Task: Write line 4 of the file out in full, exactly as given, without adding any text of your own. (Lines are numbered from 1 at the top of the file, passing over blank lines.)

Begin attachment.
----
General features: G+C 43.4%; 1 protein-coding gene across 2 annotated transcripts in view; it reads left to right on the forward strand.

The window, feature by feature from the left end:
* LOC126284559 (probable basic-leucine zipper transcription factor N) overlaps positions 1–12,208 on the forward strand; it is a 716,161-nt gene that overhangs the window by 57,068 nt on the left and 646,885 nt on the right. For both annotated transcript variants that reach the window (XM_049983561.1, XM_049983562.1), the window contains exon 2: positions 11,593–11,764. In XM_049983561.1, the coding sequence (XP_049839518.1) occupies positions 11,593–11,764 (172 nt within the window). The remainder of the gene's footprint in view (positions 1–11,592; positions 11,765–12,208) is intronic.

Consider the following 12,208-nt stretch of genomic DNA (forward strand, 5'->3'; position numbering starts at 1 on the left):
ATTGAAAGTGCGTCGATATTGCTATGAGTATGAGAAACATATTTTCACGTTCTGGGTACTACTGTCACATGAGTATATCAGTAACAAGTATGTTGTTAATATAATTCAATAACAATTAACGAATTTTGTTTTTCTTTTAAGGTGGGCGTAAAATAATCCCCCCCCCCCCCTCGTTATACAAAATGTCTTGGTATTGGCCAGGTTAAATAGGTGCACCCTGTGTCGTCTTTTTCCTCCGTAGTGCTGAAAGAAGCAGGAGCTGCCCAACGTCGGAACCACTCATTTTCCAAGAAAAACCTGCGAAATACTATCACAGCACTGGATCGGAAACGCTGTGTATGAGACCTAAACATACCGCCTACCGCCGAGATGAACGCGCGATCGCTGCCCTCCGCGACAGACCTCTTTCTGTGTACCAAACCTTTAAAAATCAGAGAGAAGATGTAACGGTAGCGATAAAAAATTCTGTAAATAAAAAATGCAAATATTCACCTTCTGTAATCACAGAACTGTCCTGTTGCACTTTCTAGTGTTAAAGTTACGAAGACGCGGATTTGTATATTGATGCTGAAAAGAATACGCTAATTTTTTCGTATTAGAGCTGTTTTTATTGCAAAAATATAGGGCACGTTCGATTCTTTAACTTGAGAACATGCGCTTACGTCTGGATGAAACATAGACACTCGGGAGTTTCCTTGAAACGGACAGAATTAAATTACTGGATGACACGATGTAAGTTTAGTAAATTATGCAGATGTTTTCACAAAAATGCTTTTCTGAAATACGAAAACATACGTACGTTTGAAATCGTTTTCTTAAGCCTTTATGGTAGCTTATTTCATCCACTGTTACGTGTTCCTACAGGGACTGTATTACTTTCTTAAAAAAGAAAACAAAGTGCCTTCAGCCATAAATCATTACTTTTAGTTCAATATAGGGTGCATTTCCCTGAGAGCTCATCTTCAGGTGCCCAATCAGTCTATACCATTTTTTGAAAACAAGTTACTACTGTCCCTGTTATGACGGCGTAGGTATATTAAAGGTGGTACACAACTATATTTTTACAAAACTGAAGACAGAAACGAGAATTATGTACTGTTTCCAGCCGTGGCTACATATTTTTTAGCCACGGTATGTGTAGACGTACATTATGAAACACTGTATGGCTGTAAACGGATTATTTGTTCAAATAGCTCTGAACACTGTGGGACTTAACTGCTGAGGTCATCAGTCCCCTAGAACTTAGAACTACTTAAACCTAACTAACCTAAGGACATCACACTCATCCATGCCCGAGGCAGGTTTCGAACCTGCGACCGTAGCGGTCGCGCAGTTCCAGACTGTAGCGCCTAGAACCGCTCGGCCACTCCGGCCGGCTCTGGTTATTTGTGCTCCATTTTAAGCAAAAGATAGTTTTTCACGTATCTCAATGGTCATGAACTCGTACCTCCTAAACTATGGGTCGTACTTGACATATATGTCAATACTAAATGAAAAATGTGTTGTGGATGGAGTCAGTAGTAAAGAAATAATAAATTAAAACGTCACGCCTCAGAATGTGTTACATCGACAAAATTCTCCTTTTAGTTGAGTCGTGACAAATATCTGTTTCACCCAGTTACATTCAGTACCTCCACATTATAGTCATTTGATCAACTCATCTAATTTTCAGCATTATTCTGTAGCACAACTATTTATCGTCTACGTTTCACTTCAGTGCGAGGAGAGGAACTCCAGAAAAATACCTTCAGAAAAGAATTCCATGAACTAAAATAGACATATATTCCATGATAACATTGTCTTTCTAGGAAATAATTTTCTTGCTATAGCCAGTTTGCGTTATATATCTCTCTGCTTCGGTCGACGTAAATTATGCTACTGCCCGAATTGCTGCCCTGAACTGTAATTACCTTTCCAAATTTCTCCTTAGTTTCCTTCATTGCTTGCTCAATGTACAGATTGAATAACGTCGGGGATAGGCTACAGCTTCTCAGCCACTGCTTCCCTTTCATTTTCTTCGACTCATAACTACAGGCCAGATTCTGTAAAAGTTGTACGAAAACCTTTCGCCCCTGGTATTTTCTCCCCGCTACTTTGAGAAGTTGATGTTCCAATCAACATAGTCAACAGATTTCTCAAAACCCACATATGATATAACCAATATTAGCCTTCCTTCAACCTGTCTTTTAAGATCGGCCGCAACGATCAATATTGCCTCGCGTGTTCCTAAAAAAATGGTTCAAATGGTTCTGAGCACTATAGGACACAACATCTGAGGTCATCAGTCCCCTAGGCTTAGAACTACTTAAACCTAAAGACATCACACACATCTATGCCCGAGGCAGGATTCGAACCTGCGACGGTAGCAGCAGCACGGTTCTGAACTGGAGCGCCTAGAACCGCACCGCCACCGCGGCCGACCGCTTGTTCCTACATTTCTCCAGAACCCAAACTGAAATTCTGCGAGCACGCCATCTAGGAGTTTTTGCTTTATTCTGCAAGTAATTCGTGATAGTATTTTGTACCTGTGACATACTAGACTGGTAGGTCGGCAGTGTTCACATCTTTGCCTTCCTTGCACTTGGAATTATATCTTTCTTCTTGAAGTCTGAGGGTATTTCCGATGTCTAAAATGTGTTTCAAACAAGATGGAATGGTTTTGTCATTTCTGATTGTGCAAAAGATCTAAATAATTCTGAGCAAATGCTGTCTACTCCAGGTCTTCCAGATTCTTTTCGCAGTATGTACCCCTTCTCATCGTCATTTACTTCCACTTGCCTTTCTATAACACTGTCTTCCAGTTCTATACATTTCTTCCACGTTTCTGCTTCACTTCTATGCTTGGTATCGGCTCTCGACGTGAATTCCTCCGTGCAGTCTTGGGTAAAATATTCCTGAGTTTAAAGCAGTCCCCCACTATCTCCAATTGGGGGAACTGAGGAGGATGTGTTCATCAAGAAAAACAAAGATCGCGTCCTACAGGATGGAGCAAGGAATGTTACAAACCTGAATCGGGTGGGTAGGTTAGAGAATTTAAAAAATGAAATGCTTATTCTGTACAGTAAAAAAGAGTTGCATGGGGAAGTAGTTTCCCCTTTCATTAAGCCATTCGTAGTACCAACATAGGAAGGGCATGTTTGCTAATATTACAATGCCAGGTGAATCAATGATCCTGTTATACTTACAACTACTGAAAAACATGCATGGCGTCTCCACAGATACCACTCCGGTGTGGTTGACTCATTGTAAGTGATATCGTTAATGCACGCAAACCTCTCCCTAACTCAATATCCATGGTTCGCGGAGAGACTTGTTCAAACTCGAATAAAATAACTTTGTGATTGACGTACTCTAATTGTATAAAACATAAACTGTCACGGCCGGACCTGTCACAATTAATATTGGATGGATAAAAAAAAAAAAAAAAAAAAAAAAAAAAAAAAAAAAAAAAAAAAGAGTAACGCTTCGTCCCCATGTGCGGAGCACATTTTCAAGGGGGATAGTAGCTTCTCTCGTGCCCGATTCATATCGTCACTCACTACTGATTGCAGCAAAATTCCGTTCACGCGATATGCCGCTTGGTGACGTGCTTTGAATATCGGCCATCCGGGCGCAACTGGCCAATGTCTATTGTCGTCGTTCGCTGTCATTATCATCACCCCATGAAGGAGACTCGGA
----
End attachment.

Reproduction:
Consider the following 12,208-nt stretch of genomic DNA (forward strand, 5'->3'; position numbering starts at 1 on the left):